RJ Spagnols Sulfites

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msfgroup

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Good Morning

Sherry and I have been enjoying this hobby for a while now and very thankful for the information everyone here has provided to us. I have a question regarding sulfites being added to our kits. I seem to have a reaction to them in all wines (at least that is what I am blaming it on) other cocktails, beer do not seem to give me the same flushing that wine does. Some research has pointed to the sulfites in the wine and we are curious about not adding them to our wine we are making. My question to the group is what are the consequences of not adding them and what are the gambles?

As always thanks in advance

Mike and Sherry
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Stressbaby

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What happens when you eat raisins? Dried apricots?

If nothing happens, it is not the sulfites.
 

Rocky

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Mike and Sherry, I would suggest it all depends on how you store the wine and how fast you consume it. If you can possibly replicate something close to "ideal" conditions, you should be safe. You will get a debate on what "ideal" conditions are but they involve stable temperature, humidity, protection from UV light and stability (i.e. no vibration). A temperature around 55 degrees F and a relative humidity of between 50% and 75% are typically cited as "ideal."

Wine was made for thousands of years before sulfites were added to it and it survived. Indeed, there have been instances where Roman amphorae have been found with wine still in them and drinkable. It really depends on how deeply you want to get into this. You could construct or have constructed a wine storage area that is temperature and humidity controlled but it would be somewhat costly.
 

salcoco

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your reaction can be to a number of things neither being sulphite. Histamines in red wine, tannin and even sugar can cause this flushing feeling. A true allergy would have hives, or restricted breathing.
Enjoy the wine and just keep consumption down.
without suflites you risk bacterial contamination of the wine regardless of how careful you think you are in keeping your environment clean.
 

BarBarrique

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It is my experience that kits made without adding the sulphites provided with the kit can last approximately 1 year. Your experience may vary, but, the wine will gradually deteriorate, and, you can preserve it further by refrigerating it. Of course sulphites are naturally produced during fermentation, so sulphite reduced wine would be the result.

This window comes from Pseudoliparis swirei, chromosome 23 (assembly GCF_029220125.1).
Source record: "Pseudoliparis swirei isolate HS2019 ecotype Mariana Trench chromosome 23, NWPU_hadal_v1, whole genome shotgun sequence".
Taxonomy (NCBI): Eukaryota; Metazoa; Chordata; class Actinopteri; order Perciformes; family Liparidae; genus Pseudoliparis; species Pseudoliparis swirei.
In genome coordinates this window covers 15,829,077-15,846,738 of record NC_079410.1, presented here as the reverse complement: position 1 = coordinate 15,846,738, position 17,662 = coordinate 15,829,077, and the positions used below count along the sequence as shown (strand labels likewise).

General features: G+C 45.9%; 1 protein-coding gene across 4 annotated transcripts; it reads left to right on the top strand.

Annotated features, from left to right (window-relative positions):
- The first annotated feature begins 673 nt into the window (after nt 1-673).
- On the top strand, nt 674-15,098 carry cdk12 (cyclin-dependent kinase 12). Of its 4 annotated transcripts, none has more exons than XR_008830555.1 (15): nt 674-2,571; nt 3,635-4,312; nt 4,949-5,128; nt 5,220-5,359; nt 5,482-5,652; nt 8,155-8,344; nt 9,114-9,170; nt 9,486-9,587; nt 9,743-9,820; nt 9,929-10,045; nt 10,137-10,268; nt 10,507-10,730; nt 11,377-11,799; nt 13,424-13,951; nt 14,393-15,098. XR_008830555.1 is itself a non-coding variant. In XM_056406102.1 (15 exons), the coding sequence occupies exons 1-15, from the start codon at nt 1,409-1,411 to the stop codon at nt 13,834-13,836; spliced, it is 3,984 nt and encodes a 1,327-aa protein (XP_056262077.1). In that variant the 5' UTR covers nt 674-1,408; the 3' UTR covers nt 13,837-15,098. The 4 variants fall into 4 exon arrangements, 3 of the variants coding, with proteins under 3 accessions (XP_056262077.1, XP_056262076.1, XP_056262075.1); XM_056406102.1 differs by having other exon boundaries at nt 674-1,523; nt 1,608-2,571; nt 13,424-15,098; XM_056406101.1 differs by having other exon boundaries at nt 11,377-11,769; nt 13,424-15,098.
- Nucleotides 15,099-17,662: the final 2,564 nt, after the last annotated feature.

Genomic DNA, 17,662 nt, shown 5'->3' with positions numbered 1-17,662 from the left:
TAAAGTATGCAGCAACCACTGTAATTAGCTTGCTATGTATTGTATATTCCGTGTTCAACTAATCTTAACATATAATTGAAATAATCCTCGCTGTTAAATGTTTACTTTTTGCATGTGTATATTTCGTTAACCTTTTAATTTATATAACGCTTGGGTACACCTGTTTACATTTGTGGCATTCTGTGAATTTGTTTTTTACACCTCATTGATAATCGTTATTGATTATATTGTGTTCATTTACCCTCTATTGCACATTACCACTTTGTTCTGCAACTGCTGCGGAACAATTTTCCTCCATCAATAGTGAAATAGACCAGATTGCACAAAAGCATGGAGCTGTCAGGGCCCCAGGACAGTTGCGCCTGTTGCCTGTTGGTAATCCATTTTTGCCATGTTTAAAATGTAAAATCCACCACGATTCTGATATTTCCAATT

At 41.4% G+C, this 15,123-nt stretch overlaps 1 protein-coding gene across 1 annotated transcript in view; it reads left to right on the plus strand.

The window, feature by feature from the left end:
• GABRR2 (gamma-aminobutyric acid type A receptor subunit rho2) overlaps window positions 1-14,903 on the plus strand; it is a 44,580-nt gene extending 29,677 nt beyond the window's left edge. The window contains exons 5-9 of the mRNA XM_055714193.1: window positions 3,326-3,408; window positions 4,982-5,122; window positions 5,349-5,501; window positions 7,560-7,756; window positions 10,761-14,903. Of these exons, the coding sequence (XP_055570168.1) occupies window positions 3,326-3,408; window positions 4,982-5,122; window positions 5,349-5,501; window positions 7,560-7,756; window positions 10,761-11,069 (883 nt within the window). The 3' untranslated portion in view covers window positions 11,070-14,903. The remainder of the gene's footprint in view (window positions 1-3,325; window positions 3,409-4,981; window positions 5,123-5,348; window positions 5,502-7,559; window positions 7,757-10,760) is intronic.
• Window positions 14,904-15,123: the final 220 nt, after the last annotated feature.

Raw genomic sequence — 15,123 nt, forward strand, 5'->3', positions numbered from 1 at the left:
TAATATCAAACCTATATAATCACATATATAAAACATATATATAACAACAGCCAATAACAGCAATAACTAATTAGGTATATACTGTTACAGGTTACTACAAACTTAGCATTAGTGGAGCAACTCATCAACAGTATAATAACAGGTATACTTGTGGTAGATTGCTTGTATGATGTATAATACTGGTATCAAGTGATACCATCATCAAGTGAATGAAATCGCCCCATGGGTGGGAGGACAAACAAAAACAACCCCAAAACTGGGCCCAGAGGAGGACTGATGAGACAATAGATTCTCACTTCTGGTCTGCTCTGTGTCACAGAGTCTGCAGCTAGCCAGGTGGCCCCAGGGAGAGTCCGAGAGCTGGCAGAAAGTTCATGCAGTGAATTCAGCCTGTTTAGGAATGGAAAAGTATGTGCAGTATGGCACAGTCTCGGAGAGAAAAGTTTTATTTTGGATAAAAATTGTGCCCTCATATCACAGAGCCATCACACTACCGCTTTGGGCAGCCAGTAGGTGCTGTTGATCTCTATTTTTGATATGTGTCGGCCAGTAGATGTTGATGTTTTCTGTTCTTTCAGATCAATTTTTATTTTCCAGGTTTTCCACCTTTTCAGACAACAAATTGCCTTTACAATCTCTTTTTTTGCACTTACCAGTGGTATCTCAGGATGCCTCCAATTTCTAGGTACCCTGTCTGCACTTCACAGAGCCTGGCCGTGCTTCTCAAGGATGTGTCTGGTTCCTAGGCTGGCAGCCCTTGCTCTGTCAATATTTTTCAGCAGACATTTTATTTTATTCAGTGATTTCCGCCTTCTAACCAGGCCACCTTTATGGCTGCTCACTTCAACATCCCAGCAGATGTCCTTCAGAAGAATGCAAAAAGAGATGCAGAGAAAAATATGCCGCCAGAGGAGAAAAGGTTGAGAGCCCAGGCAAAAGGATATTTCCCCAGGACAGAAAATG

https://winemakermag.com/133-can-i-make-a-sulfite-free-wine
 
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msfgroup

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Thanks Everyone

This info is very helpful regarding the sulfites and I am still confused. From my perspective I can drink a beer or a cocktail and it does not happen. I can drink a glass of my RJS wine (followed instructions to a T) and my face, neck, and upper chest glow fire engine red. To me that is an allergic reaction. From the posts it could be a lot of things it seems and I may have gotten misdirected by the hype of sulfites. I will keep researching and THANK you for all of your input


Mike & Sherry
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salcoco

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no question on the reaction, my comment is directed to the fact that it is not sufites, but other elements in wine that cause the reaction. sounds foolish but try an antihistamine before wine tasting and see if this eliminates the affect.
 

cpfan

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This info is very helpful regarding the sulfites and I am still confused. From my perspective I can drink a beer or a cocktail and it does not happen. I can drink a glass of my RJS wine (followed instructions to a T) and my face, neck, and upper chest glow fire engine red. To me that is an allergic reaction. From the posts it could be a lot of things it seems and I may have gotten misdirected by the hype of sulfites. I will keep researching and THANK you for all of your input


Mike & Sherry
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Do you react the same way to commercial wines?

Steve
 

msfgroup

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YES

It seems to be more with whites than reds now here is the real kicker it is not all of the time. I am wondering if its reacting to something I am eating or if I have a glass of wine without eating.

I am trying the Pepcid AC trick I have read about that seems to work for everyone so I guess we will see.

Thanks for responding
 

msfgroup

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Salcoco

that is another option I will try and lets see what happens LOL the biggest thing is it is very embarrassing to glow RED from the tip of your head to your chest. I have no other symptoms!